Learning to fly aerobatic figures and sequences is the best way to become a precise, confident, safe pilot. Aerobatics is "pure flying" that demands the most from a pilot and airplane. But it can be unforgiving of lapses of discipline, poor training, and equipment that's not maintained to a high standard.
There is no substitute for instruction. You must learn not only how to safely perform aerobatic figures, but especially must learn and practice recovery from the unusual attitudes in which you can find yourself when you make a mistake. Only after you are a safe and confident aerobatic pilot, should you fly aerobatics solo, attend an aerobatic camp, or prepare to participate in your first contest.
Safe aerobatic flying requires dual instruction from an experienced aerobatic instructor. Watching YouTube videos and reading books on aerobatic flying will help with understanding the theory, but they are never a substitute for instruction. Below is a list of flight schools in California offering aerobatic instruction and upset recovery programs we recommend. It is our chapter's opinion that instructors should have IAC competition experience and that a thorough spin and upset recovery program be completed by any pilot wanting to fly aerobatics solo.
Whenever we fly, we want to be physically at our best. Flying aerobatic figures imposes greater physical demands on pilots, and you should not fly if you're even a little under the weather (no pun intended): you should be healthy, feeling well, and hydrated.
Consider wearing safety gear for recreational and competition aerobatics, including both practice flights and contests. Beyond an emergency parachute for you and your passenger, these items can include flame-resistant flying gloves, shoes and socks, a helmet, and a flame-resistant flight suit, which will contribute additional protection in the case of emergency. As part of your run-up procedure, perform a mental rehearsal of bailout procedures; for example: the steps to release/jettison the airplane canopy or door, release seat and shoulder harness fasteners, and exit the airplane.
There is also no substitute for an airplane that meets the standard for certification in the Aerobatic category. There are many Experimental Category airplanes that meet this standard; Pitts Special models are renowned examples. Light Sport Airplanes that meet the standard are very rare; don't assume any LSA meets the standard. Visit the Aerobatic Planes page for examples of appropriate aircraft.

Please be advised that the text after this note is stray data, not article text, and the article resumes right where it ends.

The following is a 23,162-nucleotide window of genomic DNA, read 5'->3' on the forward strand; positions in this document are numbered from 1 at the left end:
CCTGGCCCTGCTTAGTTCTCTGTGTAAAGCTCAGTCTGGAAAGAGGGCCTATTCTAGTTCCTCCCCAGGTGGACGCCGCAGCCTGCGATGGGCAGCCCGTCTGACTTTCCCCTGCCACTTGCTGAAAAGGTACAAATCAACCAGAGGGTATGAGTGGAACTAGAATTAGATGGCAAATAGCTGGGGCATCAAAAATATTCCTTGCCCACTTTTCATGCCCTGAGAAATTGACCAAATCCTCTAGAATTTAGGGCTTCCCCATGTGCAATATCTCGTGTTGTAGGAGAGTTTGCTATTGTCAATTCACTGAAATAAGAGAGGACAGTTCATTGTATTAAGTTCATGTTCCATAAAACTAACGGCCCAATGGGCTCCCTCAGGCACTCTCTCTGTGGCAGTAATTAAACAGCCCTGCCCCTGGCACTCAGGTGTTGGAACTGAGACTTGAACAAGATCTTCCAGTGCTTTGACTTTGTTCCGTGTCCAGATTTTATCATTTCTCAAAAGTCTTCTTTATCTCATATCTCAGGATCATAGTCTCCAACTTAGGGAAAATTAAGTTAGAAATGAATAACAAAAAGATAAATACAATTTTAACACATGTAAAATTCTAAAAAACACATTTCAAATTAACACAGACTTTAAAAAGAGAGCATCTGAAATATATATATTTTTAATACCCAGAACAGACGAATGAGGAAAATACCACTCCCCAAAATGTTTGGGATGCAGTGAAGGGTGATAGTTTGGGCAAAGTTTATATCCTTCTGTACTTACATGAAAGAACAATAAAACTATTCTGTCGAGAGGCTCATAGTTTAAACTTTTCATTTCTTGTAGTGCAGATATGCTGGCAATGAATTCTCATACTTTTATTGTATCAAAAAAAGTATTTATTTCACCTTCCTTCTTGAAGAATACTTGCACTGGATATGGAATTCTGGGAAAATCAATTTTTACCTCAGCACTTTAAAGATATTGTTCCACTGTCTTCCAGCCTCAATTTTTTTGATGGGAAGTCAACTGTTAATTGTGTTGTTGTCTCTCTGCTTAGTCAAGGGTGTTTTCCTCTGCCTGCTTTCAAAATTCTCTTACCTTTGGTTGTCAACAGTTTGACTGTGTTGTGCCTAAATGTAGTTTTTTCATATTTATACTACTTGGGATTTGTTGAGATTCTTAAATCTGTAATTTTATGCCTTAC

During an aerobatic contest, there are additional safety procedures in place. Before any box practice, a pilot's credentials and airplane must pass a technical inspection. The technical inspection standard includes checking the emergency parachute for a current inspection and reviewing aircraft and engine logs to ensure the plane has had its annual or conditional inspection.
"Box monitors" keep the aerobatic box at the contest site under observation to mitigate the risk of potential traffic conflicts. You might ask experienced competitors and judges to watch your practice flights and offer you suggestions to improve your performance. They might also see safety issues that could be brought to your attention.
The IAC contest rules also allow the use of a "safety pilot" for beginners and lower level competitors, whereby a more experienced pilot flies with the competitor and is there to monitor and recover from unsafe conditions like an inadvertent spin or flying too low. Take advantage of this option when first starting out.
A prescribed, published sequence of aerobatic figures called the "Known" is the first flight of the contest for every competitor. Like all contest flights, it's evaluated by at least three teams of judges. If the judges determine that a pilot's performance of the Known sequence indicates a safety risk, the pilot can be disqualified from subsequent flights during that contest.
There is no substitute for instruction in order to learn to safely perform aerobatic figures.
This should not be taken as a complete list of all aerobatic school or instructors in California, but rather as suggestions by Chapter 26. The IAC also maintains a database of aerobatic flight schools in the U.S. and internationally.
KSZP, Santa Paula, California
Decathlon, Super Decathlon, Citabria
KSZP, Santa Paula, California
NSNA, Santa Ana, California
Citabria, Decathlon, Pitts S-2B, Extra 300
Tutima Academy of Aviation Safety
KKIC, King City, California
Extra 300L, Pitts S-2C, Pitts S-2B
KMHV, Mojave, California
by Bruce Mamont of IAC Chapter 67 and Susan Bell, IAC #438132